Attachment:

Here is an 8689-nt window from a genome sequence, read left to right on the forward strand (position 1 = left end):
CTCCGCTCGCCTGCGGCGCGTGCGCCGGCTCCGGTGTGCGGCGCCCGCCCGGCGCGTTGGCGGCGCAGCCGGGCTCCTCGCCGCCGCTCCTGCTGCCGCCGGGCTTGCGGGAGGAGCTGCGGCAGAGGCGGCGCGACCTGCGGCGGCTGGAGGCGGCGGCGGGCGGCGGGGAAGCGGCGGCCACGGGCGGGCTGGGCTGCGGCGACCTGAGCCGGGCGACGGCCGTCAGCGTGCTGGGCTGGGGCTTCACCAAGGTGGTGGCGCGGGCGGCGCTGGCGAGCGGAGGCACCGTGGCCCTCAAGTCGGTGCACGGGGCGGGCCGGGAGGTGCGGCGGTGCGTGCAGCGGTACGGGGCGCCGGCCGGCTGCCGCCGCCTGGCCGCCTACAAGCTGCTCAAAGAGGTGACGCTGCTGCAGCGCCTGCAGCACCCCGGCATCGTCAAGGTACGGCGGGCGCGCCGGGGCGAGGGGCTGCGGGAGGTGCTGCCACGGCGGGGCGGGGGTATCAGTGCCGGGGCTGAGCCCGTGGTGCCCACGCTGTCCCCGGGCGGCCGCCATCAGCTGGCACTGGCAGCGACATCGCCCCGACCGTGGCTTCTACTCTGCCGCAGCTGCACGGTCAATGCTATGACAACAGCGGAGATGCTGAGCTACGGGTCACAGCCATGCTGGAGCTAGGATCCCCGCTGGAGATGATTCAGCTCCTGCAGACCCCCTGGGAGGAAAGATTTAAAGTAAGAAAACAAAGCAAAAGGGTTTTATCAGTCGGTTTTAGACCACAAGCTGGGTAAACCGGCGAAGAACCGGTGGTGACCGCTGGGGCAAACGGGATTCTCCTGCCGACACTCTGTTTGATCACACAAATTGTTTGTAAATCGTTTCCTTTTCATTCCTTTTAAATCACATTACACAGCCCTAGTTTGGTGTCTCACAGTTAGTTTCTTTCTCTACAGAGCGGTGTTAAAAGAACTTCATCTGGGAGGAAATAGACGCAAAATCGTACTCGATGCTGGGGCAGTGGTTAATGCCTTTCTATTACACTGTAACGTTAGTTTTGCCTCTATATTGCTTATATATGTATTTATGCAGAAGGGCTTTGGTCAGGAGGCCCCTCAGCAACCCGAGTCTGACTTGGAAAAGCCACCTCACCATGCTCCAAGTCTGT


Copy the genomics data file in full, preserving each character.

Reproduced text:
Here is an 8689-nt window from a genome sequence, read left to right on the forward strand (position 1 = left end):
CTCCGCTCGCCTGCGGCGCGTGCGCCGGCTCCGGTGTGCGGCGCCCGCCCGGCGCGTTGGCGGCGCAGCCGGGCTCCTCGCCGCCGCTCCTGCTGCCGCCGGGCTTGCGGGAGGAGCTGCGGCAGAGGCGGCGCGACCTGCGGCGGCTGGAGGCGGCGGCGGGCGGCGGGGAAGCGGCGGCCACGGGCGGGCTGGGCTGCGGCGACCTGAGCCGGGCGACGGCCGTCAGCGTGCTGGGCTGGGGCTTCACCAAGGTGGTGGCGCGGGCGGCGCTGGCGAGCGGAGGCACCGTGGCCCTCAAGTCGGTGCACGGGGCGGGCCGGGAGGTGCGGCGGTGCGTGCAGCGGTACGGGGCGCCGGCCGGCTGCCGCCGCCTGGCCGCCTACAAGCTGCTCAAAGAGGTGACGCTGCTGCAGCGCCTGCAGCACCCCGGCATCGTCAAGGTACGGCGGGCGCGCCGGGGCGAGGGGCTGCGGGAGGTGCTGCCACGGCGGGGCGGGGGTATCAGTGCCGGGGCTGAGCCCGTGGTGCCCACGCTGTCCCCGGGCGGCCGCCATCAGCTGGCACTGGCAGCGACATCGCCCCGACCGTGGCTTCTACTCTGCCGCAGCTGCACGGTCAATGCTATGACAACAGCGGAGATGCTGAGCTACGGGTCACAGCCATGCTGGAGCTAGGATCCCCGCTGGAGATGATTCAGCTCCTGCAGACCCCCTGGGAGGAAAGATTTAAAGTAAGAAAACAAAGCAAAAGGGTTTTATCAGTCGGTTTTAGACCACAAGCTGGGTAAACCGGCGAAGAACCGGTGGTGACCGCTGGGGCAAACGGGATTCTCCTGCCGACACTCTGTTTGATCACACAAATTGTTTGTAAATCGTTTCCTTTTCATTCCTTTTAAATCACATTACACAGCCCTAGTTTGGTGTCTCACAGTTAGTTTCTTTCTCTACAGAGCGGTGTTAAAAGAACTTCATCTGGGAGGAAATAGACGCAAAATCGTACTCGATGCTGGGGCAGTGGTTAATGCCTTTCTATTACACTGTAACGTTAGTTTTGCCTCTATATTGCTTATATATGTATTTATGCAGAAGGGCTTTGGTCAGGAGGCCCCTCAGCAACCCGAGTCTGACTTGGAAAAGCCACCTCACCATGCTCCAAGTCTGT